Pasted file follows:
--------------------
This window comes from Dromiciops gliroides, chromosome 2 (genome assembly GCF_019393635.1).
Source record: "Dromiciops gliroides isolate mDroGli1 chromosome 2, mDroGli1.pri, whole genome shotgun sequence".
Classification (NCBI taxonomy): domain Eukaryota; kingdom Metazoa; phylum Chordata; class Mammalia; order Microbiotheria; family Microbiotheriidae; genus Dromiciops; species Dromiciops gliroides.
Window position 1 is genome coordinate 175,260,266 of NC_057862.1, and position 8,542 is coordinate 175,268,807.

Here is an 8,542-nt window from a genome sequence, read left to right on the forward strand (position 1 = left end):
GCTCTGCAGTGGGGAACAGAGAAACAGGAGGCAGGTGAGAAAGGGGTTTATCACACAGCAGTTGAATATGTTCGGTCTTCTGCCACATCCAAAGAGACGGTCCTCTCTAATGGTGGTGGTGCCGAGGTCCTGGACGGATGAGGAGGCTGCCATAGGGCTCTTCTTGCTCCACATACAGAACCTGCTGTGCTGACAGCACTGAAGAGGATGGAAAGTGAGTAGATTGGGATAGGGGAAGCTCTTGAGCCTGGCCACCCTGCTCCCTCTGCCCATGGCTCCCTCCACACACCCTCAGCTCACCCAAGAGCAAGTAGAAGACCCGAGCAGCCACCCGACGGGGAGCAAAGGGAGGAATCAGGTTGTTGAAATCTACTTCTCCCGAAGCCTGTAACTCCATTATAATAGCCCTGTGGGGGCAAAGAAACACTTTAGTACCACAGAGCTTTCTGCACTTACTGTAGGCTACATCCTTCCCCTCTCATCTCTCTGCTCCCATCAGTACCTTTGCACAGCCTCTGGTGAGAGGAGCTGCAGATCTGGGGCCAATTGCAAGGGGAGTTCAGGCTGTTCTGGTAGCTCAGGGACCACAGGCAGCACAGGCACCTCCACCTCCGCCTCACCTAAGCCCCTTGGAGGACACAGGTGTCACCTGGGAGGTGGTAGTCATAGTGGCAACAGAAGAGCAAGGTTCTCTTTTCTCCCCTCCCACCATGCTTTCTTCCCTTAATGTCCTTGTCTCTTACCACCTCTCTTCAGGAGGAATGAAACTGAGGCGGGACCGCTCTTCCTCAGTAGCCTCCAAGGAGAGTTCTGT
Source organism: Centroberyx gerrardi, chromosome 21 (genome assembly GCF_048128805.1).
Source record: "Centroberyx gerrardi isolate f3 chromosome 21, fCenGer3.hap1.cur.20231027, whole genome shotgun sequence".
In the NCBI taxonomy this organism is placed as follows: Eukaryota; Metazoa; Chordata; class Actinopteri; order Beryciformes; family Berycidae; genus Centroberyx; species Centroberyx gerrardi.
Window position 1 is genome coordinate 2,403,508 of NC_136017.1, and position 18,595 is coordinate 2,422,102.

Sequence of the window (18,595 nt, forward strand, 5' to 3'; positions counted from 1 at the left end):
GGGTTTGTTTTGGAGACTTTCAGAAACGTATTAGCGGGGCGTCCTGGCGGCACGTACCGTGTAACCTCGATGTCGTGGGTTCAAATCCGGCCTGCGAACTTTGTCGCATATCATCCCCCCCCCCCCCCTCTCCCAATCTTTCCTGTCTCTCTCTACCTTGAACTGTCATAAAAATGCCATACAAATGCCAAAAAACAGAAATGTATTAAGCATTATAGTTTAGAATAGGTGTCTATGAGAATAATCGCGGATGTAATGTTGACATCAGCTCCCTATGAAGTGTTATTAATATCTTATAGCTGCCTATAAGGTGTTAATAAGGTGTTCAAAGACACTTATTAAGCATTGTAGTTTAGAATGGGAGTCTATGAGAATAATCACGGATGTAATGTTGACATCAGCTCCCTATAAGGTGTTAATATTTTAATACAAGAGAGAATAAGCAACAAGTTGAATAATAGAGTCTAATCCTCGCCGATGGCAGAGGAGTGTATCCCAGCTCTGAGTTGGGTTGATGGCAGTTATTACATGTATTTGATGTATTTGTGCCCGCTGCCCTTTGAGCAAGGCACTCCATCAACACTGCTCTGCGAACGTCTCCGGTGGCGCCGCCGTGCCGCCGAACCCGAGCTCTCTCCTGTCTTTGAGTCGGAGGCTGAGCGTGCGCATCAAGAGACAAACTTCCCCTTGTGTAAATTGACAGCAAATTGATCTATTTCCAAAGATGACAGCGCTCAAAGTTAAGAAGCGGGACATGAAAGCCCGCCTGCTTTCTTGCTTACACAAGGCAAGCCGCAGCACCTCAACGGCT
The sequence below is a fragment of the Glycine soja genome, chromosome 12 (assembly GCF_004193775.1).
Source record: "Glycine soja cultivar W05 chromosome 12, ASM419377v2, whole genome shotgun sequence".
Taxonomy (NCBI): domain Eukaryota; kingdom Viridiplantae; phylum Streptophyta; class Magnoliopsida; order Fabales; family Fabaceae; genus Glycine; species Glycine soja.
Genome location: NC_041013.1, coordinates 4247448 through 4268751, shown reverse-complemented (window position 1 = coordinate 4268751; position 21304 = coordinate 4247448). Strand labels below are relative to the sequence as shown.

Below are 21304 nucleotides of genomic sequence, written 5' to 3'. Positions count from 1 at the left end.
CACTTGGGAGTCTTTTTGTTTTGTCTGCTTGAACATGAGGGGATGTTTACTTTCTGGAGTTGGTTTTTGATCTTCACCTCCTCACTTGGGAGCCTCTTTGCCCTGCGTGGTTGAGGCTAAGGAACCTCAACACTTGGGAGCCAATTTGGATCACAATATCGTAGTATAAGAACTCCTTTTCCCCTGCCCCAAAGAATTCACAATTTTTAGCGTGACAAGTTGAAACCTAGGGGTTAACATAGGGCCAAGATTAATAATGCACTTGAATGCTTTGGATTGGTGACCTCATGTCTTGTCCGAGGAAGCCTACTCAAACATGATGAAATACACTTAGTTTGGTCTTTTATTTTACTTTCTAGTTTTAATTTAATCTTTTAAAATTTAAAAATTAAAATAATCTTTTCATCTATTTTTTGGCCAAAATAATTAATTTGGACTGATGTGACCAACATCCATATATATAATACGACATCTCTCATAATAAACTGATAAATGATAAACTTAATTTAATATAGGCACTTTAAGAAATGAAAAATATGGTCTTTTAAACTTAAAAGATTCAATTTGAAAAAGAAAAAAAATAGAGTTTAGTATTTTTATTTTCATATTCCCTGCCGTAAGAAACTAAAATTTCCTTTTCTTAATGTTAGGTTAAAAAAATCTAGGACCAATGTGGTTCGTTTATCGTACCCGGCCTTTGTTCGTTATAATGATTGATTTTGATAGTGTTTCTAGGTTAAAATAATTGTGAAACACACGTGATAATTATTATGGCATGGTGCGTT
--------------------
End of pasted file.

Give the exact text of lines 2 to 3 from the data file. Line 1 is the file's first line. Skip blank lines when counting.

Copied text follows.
Source record: "Dromiciops gliroides isolate mDroGli1 chromosome 2, mDroGli1.pri, whole genome shotgun sequence".
Classification (NCBI taxonomy): domain Eukaryota; kingdom Metazoa; phylum Chordata; class Mammalia; order Microbiotheria; family Microbiotheriidae; genus Dromiciops; species Dromiciops gliroides.